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Overturn of Roe Leads to Both Confusion and Misinformation


What do I want to share about the impact of Dobbs and overturn of Roe over the past year? It has been a year of confusion and misinformation.

Confusion happens because health care professionals, patients, and sometimes counselors do not know from day to day the true factual information, which can change overnight. What am I to tell the patients today regarding their choices? Has something changed since yesterday? Does the patient understand the uncertainty of day-to-day decisions depending on the length of a pregnancy? Do I understand? What are the opinions of my hospital and legal staff? Is termination of a pregnancy still legal in my state? Do I have to transfer this patient to another hospital or even to another state? There are so many questions with sometimes confusing answers for clinicians and patients.

A patient with a complication of her pregnancy at 21 weeks of gestation is certain that she does not want to continue the pregnancy. Does she need to go to another state? Does she have to unfortunately continue the pregnancy? Who will pay for her expenses if she has to travel? Besides the complications of the pregnancy, these are the thoughts and others that have to go through her mind. Simply saying “that’s the law” does not show compassion or understanding for what the patient is going through. It may be true, but it also may not be helpful. We need real clarity state by state on status and factual information.

Misinformation our patients receive is a real concern. Our job as obstetrician–gynecologists and friends and colleagues of obstetrician–gynecologists is to make sure that our patients receive accurate, understandable, and truthful information about their options to continue or terminate a pregnancy. Tactics such as speaking untruths or half-truths are to be condoned. Wherever in our communities false information is being given, we should promptly address it. We must make sure that our patients receive the best information so that they can make the best decision for them. Failure to do so can, as in the past, result in our patients having serious morbidity and even mortality.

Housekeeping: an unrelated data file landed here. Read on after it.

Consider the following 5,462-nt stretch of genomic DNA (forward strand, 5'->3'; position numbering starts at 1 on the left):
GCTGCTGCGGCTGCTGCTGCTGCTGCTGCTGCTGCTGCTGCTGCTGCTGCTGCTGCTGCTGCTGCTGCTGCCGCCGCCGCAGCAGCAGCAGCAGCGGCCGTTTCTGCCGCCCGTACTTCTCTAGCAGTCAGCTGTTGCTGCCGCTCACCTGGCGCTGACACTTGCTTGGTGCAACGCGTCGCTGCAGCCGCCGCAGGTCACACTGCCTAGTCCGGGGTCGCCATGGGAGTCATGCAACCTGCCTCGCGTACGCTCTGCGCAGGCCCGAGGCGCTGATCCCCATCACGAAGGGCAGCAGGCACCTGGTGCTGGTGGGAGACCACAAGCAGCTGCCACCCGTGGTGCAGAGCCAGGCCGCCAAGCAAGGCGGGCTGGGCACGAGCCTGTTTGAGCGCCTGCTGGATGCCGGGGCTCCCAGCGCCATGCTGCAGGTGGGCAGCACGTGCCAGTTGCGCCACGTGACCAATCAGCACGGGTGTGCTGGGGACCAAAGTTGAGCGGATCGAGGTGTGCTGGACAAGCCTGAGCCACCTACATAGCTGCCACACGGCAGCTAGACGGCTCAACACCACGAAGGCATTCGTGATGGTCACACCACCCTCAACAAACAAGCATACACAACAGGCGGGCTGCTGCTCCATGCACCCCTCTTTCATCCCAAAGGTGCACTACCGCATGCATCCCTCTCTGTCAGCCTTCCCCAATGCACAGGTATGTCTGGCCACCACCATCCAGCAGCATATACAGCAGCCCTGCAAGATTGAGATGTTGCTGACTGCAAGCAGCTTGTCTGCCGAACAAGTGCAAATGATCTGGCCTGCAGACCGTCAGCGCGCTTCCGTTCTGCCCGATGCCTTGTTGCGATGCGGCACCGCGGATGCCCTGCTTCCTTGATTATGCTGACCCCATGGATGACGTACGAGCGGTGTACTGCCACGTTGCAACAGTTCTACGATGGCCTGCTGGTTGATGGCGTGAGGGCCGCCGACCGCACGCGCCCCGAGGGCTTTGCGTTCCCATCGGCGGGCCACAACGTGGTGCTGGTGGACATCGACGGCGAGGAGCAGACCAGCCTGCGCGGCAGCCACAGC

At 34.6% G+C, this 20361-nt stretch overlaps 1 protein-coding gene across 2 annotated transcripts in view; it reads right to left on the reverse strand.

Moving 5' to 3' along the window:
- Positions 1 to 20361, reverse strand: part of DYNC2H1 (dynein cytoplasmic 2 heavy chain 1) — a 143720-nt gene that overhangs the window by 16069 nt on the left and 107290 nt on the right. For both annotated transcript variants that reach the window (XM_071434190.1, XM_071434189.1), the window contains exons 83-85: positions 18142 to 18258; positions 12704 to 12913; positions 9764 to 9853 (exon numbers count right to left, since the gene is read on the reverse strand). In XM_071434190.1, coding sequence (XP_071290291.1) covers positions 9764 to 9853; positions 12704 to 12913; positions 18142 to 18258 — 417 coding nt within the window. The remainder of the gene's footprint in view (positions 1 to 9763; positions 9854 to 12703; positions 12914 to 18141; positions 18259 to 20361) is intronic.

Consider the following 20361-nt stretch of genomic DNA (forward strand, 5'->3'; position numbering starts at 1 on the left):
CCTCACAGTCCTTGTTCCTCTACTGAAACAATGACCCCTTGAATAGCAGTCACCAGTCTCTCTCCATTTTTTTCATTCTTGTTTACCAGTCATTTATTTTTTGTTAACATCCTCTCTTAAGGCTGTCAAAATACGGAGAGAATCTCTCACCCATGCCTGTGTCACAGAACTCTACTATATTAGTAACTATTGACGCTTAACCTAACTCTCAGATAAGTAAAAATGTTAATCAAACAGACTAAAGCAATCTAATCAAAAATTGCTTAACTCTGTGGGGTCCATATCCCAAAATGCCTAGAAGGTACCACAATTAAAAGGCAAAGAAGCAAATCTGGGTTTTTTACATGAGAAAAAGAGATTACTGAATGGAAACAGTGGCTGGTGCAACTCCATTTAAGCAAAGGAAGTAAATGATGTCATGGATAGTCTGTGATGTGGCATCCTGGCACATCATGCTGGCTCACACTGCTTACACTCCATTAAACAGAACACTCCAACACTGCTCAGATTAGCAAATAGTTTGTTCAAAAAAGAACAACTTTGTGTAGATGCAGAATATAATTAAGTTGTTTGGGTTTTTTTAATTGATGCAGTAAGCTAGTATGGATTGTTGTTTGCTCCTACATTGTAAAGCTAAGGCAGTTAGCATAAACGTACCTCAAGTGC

It’s been a hard and tough year for us and our patients, but we will together overcome this confusion and misinformation, finding ways to better serve our patients.

Disclaimer: Published submissions reflect the experiences of individual ACOG members and may not represent official organizational opinions of ACOG. This information is designed as an educational resource to aid clinicians in providing obstetric and gynecologic care, and use of this information is voluntary. It does not constitute legal advice; clinicians should be familiar with and comply with federal, state, and local restrictions on abortion, including medication abortion, and are encouraged to consult with a lawyer when navigating local abortion laws and regulations. This information should not be considered as inclusive of all proper treatments or methods of care or as a statement of the standard of care. It is not intended to substitute for the independent professional judgment of a treating clinician.

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